“Losing weight and getting faster has been rewarding but it’s been addictive,” she adds. “I did that incredibly cliché thing of turning 40 and that’s when I started to run,” she says. Two years later and 20 kilos lighter, she’s seen her 5k time drop from 55 minutes to sub-30. “Before, I was frightened of setting goals because I was frightened of failing. I think that came from lots of years of having really poor self worth and people telling me I couldn’t do things,” she says. “But I think something that’s quite magical about sport is that it’s just for you. It’s your own personal goals and you get little rewards along the way.”
For Ellie, however, she’s had to think outside the box to get her fitness fix after a knee injury called time on her running days. “I missed the feeling you get after a run. I found that if I don’t do any other exercise I start to feel a bit sluggish in my brain, so I had to think, well, what else can I do?” Cue trying a little bit of everything. “I’ve been doing HIIT class, yoga, and I’ve just started a new barre class. Which is really hardcore because I knew it was like ballet, so I thought it would be poncing about, perhaps in a tutu, waving your legs in the air. But it’s a proper workout. I did it [five days ago] and my calves are still hurting. I’m loving it.”
Trying new things is all part of the fun. Last year the two went skiing in Austria – but they didn’t actually go skiing. “No, I hate it, it’s very expensive, it’s dangerous, people actually literally die during it. But I love mountains, I love fresh air, I obviously love the whole apres-ski thing,” says Ellie. “But there was someone putting pressure on me on the trip – she kept saying ‘Why don’t you go skiing?’ And I said ‘because I don’t want to!’ And at one point she said, ‘But I really want you to,’ and I said, ‘Well, I don’t work for you, so I don’t have to!’ The older I get, the more I just want to do what I want. And Helen and I did go on a proper 10-12 mile hike through the snow, chatting the whole way. Iit was delightful, it was beautiful, serene, and there was hardly anyone else around.”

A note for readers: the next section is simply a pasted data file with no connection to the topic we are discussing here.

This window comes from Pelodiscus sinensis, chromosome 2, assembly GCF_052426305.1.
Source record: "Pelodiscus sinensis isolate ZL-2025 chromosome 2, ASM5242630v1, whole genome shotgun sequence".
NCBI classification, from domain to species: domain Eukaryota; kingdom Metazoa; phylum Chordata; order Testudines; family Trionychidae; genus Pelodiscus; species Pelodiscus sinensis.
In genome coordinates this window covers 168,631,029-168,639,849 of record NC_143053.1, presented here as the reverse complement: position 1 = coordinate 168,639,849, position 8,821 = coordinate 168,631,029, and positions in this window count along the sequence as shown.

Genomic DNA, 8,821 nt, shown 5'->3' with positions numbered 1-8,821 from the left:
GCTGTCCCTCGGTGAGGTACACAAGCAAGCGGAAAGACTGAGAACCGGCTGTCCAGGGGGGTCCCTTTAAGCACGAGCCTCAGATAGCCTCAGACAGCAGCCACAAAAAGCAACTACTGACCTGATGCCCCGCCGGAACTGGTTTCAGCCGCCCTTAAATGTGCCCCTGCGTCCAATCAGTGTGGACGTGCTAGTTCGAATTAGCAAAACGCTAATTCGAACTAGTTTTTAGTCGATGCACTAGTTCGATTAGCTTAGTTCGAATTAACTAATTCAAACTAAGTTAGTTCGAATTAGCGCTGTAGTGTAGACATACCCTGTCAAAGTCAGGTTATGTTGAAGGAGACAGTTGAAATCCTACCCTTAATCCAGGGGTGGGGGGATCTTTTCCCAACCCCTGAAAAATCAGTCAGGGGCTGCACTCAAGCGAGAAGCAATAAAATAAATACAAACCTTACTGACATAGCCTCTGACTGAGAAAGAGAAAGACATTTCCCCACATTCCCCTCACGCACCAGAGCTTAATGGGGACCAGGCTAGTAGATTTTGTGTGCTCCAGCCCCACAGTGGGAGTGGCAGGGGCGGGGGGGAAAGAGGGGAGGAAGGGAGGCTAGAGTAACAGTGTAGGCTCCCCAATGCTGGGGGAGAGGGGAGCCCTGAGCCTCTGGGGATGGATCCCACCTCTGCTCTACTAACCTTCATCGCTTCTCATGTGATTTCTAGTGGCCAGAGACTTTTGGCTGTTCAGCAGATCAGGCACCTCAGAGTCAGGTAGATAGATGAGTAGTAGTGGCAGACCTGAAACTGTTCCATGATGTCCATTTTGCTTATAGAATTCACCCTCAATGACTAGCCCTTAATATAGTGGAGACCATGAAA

This year, they’ll be taking on another walk – a significantly longer one – exploring Lady Anne’s Way, a 100-mile route through Yorkshire. It was inspired by the Coast To Coast Walk Ellie did with her dad ten years ago. “It was basically a 200-mile pub crawl,” she says. “There were a lot of scones and cream teas and pints – bed by 8pm, up in the morning, sandwiches in the rucksack – it was lovely, and so much fun.” And then in 2023, they’ll be taken on an even more adventurous challenge – trekking to Everest base camp. “I’m really excited because not many people die – and that’s the kinda thing I’m looking for in a sporting activity,” says Helen. Plus, she adds, “As a parent, the silence, the absolute serenity, of being up and away… Also, there’s something about being a woman in your forties, knowing what you want, and having these sorts of experiences – actually having some time away for yourself is really significant.”
As it happens, the trip will also coincide with marking a decade since they first met. “It’s a weird way to celebrate 10 years of friendship, but actually, it’s not weird but triumphant!” says Helen. Because for the Scummy Mummies, they’ll be literally on top of the world – and really, that’s exactly where these two women deserve to be.